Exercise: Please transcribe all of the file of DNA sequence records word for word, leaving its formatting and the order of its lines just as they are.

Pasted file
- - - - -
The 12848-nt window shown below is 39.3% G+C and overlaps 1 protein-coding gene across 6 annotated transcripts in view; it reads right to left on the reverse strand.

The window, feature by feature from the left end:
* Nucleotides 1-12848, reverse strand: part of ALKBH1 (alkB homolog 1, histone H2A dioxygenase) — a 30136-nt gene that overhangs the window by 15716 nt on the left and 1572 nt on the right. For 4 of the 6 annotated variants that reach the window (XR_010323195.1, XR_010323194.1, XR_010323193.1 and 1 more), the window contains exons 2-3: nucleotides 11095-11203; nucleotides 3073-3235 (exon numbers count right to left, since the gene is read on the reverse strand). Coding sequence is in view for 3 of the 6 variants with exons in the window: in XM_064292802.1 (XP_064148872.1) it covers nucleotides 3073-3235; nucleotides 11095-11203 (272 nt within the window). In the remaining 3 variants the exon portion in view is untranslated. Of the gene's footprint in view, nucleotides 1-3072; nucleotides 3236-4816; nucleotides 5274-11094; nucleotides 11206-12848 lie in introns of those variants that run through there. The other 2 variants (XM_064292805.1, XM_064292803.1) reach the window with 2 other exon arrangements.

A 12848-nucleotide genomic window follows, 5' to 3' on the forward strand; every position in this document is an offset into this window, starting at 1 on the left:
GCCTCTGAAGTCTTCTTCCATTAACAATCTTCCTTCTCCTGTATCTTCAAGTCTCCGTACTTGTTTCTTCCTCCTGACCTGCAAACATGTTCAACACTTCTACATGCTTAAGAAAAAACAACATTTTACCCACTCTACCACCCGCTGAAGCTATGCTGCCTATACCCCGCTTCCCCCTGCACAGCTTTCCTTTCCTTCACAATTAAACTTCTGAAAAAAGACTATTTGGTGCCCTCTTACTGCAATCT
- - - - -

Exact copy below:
The 12848-nt window shown below is 39.3% G+C and overlaps 1 protein-coding gene across 6 annotated transcripts in view; it reads right to left on the reverse strand.

The window, feature by feature from the left end:
* Nucleotides 1-12848, reverse strand: part of ALKBH1 (alkB homolog 1, histone H2A dioxygenase) — a 30136-nt gene that overhangs the window by 15716 nt on the left and 1572 nt on the right. For 4 of the 6 annotated variants that reach the window (XR_010323195.1, XR_010323194.1, XR_010323193.1 and 1 more), the window contains exons 2-3: nucleotides 11095-11203; nucleotides 3073-3235 (exon numbers count right to left, since the gene is read on the reverse strand). Coding sequence is in view for 3 of the 6 variants with exons in the window: in XM_064292802.1 (XP_064148872.1) it covers nucleotides 3073-3235; nucleotides 11095-11203 (272 nt within the window). In the remaining 3 variants the exon portion in view is untranslated. Of the gene's footprint in view, nucleotides 1-3072; nucleotides 3236-4816; nucleotides 5274-11094; nucleotides 11206-12848 lie in introns of those variants that run through there. The other 2 variants (XM_064292805.1, XM_064292803.1) reach the window with 2 other exon arrangements.

A 12848-nucleotide genomic window follows, 5' to 3' on the forward strand; every position in this document is an offset into this window, starting at 1 on the left:
GCCTCTGAAGTCTTCTTCCATTAACAATCTTCCTTCTCCTGTATCTTCAAGTCTCCGTACTTGTTTCTTCCTCCTGACCTGCAAACATGTTCAACACTTCTACATGCTTAAGAAAAAACAACATTTTACCCACTCTACCACCCGCTGAAGCTATGCTGCCTATACCCCGCTTCCCCCTGCACAGCTTTCCTTTCCTTCACAATTAAACTTCTGAAAAAAGACTATTTGGTGCCCTCTTACTGCAATCT